Wayne Gretzky stood front and center during the Edmonton Oilers' glory days, which began 30 years ago with their Stanley Cup Final win against the New York Islanders that sparked a run of five championships in seven seasons.
The Oilers made their share of appearances in the Stanley Cup Playoffs in the years after the trade of Gretzky and the dynasty's end following a 1990 Cup triumph against the Boston Bruins, even coming within a win of a sixth title in 2006, when they lost Game 7 to the Carolina Hurricanes.
But the franchise hasn't tasted a postseason game since and has spent the past eight seasons perennially near the bottom of the NHL standings. As the 1984 Oilers get set to reunite Oct. 10 at Rexall Place, the day after Edmonton's season opener against the Calgary Flames, Gretzky would like to see the hoopla surrounding the event have a positive effect on the current players.
"Hopefully this will be a rub off on the new team with us being there for the home opener and having the excitement of the fans," Gretzky told the Oilers website. "Hopefully we can pass that legacy onto the new players."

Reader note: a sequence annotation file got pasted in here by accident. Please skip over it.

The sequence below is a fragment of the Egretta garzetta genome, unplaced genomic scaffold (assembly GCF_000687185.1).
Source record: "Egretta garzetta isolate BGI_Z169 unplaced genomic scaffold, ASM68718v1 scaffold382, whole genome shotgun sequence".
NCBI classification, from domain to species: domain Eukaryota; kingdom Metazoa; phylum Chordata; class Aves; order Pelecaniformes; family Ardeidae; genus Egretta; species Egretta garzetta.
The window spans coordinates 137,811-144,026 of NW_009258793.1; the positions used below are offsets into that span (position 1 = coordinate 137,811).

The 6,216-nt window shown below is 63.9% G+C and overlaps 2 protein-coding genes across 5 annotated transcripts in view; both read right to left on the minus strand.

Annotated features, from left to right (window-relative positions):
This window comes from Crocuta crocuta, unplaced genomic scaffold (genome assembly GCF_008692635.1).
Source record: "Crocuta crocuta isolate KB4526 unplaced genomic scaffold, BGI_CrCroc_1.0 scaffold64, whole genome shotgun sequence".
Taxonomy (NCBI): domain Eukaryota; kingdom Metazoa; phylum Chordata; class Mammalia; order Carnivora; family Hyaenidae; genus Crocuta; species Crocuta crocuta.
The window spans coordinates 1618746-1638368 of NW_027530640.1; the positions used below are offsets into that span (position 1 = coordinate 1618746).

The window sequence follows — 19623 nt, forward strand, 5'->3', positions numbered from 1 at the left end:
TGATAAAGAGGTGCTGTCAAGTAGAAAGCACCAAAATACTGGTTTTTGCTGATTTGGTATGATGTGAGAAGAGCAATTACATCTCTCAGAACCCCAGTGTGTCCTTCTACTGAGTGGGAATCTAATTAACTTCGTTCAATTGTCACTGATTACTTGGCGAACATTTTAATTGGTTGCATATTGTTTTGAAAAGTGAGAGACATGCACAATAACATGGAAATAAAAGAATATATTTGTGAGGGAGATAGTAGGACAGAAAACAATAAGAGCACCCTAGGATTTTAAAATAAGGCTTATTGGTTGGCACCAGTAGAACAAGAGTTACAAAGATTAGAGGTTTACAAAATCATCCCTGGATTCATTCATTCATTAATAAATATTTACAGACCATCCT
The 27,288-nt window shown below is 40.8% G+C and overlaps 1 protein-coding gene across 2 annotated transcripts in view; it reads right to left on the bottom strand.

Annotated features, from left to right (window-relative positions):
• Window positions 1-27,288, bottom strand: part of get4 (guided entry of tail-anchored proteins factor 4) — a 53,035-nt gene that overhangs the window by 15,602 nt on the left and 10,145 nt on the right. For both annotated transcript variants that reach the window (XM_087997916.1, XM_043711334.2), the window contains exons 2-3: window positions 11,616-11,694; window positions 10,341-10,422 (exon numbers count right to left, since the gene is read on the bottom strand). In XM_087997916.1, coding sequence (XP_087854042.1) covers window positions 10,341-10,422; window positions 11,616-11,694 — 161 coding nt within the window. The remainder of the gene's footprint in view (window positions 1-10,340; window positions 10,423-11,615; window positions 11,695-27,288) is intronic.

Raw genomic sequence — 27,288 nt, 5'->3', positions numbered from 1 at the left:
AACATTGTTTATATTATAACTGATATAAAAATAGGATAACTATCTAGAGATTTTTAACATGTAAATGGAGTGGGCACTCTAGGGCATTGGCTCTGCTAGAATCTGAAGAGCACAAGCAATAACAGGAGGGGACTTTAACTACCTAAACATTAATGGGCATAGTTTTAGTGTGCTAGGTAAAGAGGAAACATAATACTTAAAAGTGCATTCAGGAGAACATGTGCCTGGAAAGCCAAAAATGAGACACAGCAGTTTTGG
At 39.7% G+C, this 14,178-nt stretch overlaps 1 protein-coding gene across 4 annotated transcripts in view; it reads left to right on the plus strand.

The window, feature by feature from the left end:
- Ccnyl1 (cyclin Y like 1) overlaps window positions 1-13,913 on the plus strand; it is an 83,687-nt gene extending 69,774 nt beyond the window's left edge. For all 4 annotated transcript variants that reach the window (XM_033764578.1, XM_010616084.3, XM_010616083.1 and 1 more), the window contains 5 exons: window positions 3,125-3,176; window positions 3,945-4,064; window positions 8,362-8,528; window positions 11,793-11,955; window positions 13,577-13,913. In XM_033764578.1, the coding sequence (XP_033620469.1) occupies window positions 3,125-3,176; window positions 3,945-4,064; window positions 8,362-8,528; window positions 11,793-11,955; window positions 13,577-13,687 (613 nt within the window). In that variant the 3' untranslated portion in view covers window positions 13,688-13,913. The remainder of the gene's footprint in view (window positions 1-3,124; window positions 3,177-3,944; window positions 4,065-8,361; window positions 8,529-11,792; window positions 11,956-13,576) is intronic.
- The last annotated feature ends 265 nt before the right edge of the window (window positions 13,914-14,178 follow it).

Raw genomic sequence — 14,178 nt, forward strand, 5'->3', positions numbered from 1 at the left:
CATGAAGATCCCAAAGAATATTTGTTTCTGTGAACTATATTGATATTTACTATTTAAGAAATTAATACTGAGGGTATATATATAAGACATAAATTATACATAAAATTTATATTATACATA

With the retirement of Ryan Smyth, there's no one left on the 2014-15 Oilers who played in the 2006 Cup Final run and got to experience the frenzy of an Edmonton fan base which recently has become starved for success.
Gretzky raved about the unique relationship between the Oilers and their fans over the years.
"The difference with fans in Edmonton is you feel like you know the fans and they're your friends," Gretzky said. "The fans and the people in Edmonton always made it comfortable for the players."
Gretzky actually played more NHL seasons after leaving Edmonton (11, for the Los Angeles Kings, St. Louis Blues and New York Rangers) than he did with the Oilers (nine), but as he gets set to celebrate the 30-year reunion of the franchise's first Stanley Cup it's a return to the roots where The Great One began.
His memories of the 1984 Oilers, who stopped the powerhouse Islanders in their drive for a fifth consecutive Cup, have remained strong over time.
"It's a really special group," Gretzky said. "We beat a really great hockey club, a dynasty team that taught us how to win from the previous year.
"When anyone scored, we all felt like we all scored. We were such an unselfish group."